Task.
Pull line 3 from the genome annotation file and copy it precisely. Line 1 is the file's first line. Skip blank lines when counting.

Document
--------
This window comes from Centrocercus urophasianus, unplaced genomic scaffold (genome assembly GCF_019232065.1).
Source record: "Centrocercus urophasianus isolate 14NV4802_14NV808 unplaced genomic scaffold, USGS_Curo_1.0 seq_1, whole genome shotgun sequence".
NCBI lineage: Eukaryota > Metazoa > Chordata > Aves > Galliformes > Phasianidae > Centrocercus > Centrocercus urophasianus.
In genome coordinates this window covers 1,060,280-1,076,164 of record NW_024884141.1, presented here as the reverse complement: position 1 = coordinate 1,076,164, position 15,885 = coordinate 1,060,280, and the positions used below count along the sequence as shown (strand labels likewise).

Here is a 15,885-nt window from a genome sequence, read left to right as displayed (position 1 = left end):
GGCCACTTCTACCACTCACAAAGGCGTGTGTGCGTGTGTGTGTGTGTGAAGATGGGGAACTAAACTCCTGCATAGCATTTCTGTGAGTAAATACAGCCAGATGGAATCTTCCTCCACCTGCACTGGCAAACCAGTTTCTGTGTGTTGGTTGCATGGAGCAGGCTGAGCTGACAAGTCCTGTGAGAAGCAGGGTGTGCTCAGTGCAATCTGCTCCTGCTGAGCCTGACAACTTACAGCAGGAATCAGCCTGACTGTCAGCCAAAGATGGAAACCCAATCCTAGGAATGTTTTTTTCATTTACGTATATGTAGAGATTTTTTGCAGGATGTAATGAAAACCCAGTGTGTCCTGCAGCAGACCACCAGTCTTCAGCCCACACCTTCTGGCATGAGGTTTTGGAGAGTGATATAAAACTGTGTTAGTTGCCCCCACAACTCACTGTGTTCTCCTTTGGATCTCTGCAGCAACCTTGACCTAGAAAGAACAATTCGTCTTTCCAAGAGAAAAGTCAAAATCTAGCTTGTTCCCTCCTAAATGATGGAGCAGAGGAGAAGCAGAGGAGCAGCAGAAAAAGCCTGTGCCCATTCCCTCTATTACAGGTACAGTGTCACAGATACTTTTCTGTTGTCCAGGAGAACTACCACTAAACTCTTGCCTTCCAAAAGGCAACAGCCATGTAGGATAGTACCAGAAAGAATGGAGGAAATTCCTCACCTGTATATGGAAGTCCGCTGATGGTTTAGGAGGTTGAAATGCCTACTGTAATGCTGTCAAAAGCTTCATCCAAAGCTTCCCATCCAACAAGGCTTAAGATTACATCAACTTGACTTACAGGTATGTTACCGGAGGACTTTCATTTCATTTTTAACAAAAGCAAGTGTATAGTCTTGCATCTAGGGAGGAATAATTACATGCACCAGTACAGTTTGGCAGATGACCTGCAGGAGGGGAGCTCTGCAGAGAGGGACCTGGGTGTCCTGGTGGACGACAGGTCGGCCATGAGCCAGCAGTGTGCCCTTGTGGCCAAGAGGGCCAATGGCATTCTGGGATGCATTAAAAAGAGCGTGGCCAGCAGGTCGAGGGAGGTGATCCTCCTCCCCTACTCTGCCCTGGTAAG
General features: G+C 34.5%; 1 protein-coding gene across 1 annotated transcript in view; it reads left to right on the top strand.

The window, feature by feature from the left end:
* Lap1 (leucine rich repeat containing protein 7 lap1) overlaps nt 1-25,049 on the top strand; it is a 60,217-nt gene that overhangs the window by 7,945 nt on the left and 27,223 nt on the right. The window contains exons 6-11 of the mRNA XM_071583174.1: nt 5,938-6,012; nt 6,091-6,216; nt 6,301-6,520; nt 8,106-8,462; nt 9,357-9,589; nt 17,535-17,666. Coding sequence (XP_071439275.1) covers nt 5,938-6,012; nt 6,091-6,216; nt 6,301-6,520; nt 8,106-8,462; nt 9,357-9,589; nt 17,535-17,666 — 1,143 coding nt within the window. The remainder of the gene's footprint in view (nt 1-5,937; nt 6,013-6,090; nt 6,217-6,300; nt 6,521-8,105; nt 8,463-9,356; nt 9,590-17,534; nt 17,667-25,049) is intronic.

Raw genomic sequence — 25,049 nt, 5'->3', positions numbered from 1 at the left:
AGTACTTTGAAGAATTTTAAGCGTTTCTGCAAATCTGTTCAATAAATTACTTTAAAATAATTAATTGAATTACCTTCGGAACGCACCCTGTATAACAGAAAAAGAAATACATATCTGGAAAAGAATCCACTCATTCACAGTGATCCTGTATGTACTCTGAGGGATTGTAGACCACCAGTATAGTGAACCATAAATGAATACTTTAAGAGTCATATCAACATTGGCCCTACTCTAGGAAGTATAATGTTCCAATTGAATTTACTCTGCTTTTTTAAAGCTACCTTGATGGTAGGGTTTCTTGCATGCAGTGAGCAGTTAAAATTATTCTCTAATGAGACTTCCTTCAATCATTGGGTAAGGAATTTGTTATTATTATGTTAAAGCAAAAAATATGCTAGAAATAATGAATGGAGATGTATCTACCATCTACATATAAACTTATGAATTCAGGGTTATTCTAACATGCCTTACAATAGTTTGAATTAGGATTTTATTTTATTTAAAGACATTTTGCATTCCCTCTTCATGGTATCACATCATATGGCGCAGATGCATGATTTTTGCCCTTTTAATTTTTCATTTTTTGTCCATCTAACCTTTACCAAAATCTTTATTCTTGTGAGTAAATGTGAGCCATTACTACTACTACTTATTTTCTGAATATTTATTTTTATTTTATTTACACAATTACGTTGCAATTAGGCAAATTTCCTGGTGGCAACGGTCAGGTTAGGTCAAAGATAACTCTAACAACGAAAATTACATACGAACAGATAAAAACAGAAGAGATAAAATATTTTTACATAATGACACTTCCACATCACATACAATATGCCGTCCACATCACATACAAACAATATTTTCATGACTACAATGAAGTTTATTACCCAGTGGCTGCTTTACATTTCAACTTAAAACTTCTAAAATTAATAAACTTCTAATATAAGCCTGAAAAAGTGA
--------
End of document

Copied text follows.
NCBI lineage: Eukaryota > Metazoa > Chordata > Aves > Galliformes > Phasianidae > Centrocercus > Centrocercus urophasianus.